The new guidelines have already affected some clubs. Two of these, Environmental Club and American Meteorological Club, came up with a unique solution after being told they could no longer continue because they had too few members. Environmental Club, for one, asked faculty for an extension to get club attendance back up. Lauren Wallace, a senior and president of the Environmental Club, said, "We basically just talked to a lot of people in class and told them our situation, and told them what Environmental Club does, and that helped us get our membership got back up. I was really surprised and happy that the school supported us and came to more club meetings."

Meteorology Club, which focuses on "tracking and forecasting atmospheric conditions by using the meteorological infrastructure we installed on campus, conducting experiments, and collaborating with professionals," merged into a subcommittee within Environmental Club due to the clubs' somewhat overlapping topics. The merger will allow both clubs to continue next year.

When asked her opinion on the club cuts, Wallace said, "I think it's a case by case basis. I know that it's good to have a large school presence, but also there are clubs that are more niche and just because they're niche doesn't mean they don't have an important role in the school. There are groups that need to have a place in the school even though they don't have a lot of membership."

Lauren Wallace, a senior, leads Environmental Club.
Lauren Wallace, a senior, leads Environmental Club.

Alternative Spring Break

By: Shelby Salisbury

Spring break presents a time for going to the beach, visiting family, and travelling to another state in the U.S., but not everyone spends spring break on American soil. Some people travel internationally. Several students from AFHS prepare for their unique spring break travels.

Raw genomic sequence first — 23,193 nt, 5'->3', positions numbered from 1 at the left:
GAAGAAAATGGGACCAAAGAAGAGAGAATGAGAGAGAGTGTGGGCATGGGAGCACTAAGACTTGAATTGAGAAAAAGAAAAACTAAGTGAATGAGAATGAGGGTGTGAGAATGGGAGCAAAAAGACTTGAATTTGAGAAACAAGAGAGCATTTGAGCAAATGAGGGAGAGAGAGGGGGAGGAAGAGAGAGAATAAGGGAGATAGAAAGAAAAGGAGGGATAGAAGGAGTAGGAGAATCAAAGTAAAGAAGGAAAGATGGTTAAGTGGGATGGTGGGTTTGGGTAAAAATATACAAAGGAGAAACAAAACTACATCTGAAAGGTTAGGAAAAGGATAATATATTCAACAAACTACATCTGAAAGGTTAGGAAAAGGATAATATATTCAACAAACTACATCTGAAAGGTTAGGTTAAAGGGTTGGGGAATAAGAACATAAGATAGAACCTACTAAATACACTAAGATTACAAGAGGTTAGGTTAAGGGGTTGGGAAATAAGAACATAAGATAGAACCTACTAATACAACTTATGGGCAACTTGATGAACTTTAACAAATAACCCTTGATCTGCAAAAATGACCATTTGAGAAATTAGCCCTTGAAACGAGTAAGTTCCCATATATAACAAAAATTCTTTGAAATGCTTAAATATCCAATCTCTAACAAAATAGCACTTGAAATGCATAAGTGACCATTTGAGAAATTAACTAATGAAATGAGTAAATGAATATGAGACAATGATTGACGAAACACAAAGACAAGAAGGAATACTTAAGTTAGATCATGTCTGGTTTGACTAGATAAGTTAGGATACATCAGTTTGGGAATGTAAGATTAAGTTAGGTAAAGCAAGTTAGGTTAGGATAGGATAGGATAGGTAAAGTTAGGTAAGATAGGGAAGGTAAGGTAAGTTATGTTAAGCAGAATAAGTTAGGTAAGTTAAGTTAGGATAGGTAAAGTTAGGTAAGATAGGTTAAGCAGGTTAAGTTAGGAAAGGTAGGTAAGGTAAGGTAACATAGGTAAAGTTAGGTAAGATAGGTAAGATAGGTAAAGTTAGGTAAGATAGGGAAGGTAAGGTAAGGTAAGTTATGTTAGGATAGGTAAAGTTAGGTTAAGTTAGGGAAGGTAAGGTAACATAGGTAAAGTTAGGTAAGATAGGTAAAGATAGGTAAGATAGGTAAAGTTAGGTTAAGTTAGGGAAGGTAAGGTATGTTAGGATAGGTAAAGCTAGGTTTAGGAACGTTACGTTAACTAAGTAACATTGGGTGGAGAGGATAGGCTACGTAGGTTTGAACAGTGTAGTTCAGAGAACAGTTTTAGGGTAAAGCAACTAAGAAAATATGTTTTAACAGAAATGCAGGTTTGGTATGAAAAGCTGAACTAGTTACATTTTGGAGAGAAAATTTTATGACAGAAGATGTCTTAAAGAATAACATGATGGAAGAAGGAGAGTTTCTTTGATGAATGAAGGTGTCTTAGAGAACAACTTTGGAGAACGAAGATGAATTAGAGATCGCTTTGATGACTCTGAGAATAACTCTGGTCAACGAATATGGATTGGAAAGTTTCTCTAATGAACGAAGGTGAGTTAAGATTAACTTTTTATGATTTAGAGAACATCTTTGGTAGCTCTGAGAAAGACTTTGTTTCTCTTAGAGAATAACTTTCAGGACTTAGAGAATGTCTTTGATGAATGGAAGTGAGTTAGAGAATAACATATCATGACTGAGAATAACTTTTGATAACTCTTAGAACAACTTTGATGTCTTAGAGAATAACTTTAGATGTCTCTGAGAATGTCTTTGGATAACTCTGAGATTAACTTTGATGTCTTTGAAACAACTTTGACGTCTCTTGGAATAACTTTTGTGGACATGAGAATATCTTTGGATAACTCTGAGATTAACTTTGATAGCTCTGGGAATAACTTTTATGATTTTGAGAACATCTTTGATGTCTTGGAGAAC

One of the major trips relates to the French exchange students. Some of the students who have taken French take the opportunity to travel to France and live with a host family. The trip creates a special chance to learn more about the culture in France and learn about the French language. Students find a great opportunity for a foreign adventure. Along with fun comes an academic gain as well; the trip creates a great learning environment with tons of friends.

Some students from AFHS will also be travelling to Iceland: an island in the Atlantic Ocean that has cold weather for days. A small group of students get the chance to explore the country with Ms. Rundhammer. On the trip they will get to sight-see and hike through the country. The trip advances opportunities for learning about the country of Iceland and creating a project based on the experiences of the trip.

Alison Polito (11)
Alison Polito (11)

French Exchange

"[I'm looking forward to] going to Paris, and just going to the school in France. Just seeing what they do in France and how they go to class and view how it's different. I feel it will be like a cultural shock just seeing how different it is. I feel that it would be really cool seeing how it is in France."

Addison Inman (9)
Addison Inman (9)

"I just like going to new places and stuff, cause I don't get to travel like outside that much. I heard it is really pretty so the activities and stuff."

Ashleigh Sico (10)
Ashleigh Sico (10)

French Exchange

"I look forward to spending time with my French student and to really learning about French Culture and going to the French schools. [I look forward to] seeing the differences between France and America."

Local newspapers like The Daily Tar Heel  may be in danger.
Local newspapers like The Daily Tar Heel may be in danger.

Is the Patriot Press in Danger?

By: Daniela Paris